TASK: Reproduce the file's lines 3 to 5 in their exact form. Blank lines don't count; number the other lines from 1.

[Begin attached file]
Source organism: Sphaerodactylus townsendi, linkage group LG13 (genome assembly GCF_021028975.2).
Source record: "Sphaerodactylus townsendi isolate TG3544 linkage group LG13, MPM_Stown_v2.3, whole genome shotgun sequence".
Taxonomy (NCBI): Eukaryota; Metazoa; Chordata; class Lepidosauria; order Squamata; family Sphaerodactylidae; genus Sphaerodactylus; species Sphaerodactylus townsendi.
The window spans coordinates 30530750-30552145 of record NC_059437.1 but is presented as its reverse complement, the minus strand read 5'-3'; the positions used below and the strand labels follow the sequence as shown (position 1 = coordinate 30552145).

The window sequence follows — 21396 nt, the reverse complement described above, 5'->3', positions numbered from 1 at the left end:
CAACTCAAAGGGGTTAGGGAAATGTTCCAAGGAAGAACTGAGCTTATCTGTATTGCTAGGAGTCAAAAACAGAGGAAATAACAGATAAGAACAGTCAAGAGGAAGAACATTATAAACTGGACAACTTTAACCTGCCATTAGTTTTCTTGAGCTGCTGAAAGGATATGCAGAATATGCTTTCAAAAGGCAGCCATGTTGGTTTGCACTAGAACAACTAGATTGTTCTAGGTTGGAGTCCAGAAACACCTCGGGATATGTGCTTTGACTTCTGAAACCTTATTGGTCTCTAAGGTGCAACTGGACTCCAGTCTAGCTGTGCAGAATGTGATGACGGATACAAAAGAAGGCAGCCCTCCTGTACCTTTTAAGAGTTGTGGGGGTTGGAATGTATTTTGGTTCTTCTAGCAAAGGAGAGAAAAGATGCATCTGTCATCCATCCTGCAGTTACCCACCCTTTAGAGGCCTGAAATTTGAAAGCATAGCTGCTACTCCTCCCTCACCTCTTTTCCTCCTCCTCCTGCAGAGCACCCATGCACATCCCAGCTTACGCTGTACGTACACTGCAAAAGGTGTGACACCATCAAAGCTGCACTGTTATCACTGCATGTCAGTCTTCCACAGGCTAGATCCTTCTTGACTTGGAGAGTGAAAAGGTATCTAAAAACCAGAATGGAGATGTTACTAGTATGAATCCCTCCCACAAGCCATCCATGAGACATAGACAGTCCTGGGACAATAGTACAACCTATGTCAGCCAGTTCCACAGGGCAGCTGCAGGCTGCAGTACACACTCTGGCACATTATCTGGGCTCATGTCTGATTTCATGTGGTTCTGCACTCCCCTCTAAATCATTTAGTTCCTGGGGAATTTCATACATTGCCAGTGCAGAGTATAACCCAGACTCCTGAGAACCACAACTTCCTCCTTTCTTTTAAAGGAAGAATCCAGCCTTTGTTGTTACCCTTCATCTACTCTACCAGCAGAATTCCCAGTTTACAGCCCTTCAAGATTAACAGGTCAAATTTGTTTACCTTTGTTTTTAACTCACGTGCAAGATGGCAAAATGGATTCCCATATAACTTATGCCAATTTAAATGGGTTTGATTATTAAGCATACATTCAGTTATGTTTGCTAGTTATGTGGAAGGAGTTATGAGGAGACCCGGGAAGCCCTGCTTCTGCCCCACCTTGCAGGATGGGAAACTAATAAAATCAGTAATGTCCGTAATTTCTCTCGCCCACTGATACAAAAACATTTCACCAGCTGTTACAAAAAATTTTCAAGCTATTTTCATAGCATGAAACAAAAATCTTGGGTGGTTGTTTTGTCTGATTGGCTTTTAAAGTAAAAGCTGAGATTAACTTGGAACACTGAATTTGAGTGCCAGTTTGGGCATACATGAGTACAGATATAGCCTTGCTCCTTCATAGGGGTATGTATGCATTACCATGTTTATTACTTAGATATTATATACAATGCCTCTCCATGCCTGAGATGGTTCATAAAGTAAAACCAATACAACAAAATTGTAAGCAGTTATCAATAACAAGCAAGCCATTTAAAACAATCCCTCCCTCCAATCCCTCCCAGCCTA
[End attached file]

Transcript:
Taxonomy (NCBI): Eukaryota; Metazoa; Chordata; class Lepidosauria; order Squamata; family Sphaerodactylidae; genus Sphaerodactylus; species Sphaerodactylus townsendi.
The window spans coordinates 30530750-30552145 of record NC_059437.1 but is presented as its reverse complement, the minus strand read 5'-3'; the positions used below and the strand labels follow the sequence as shown (position 1 = coordinate 30552145).

The window sequence follows — 21396 nt, the reverse complement described above, 5'->3', positions numbered from 1 at the left end: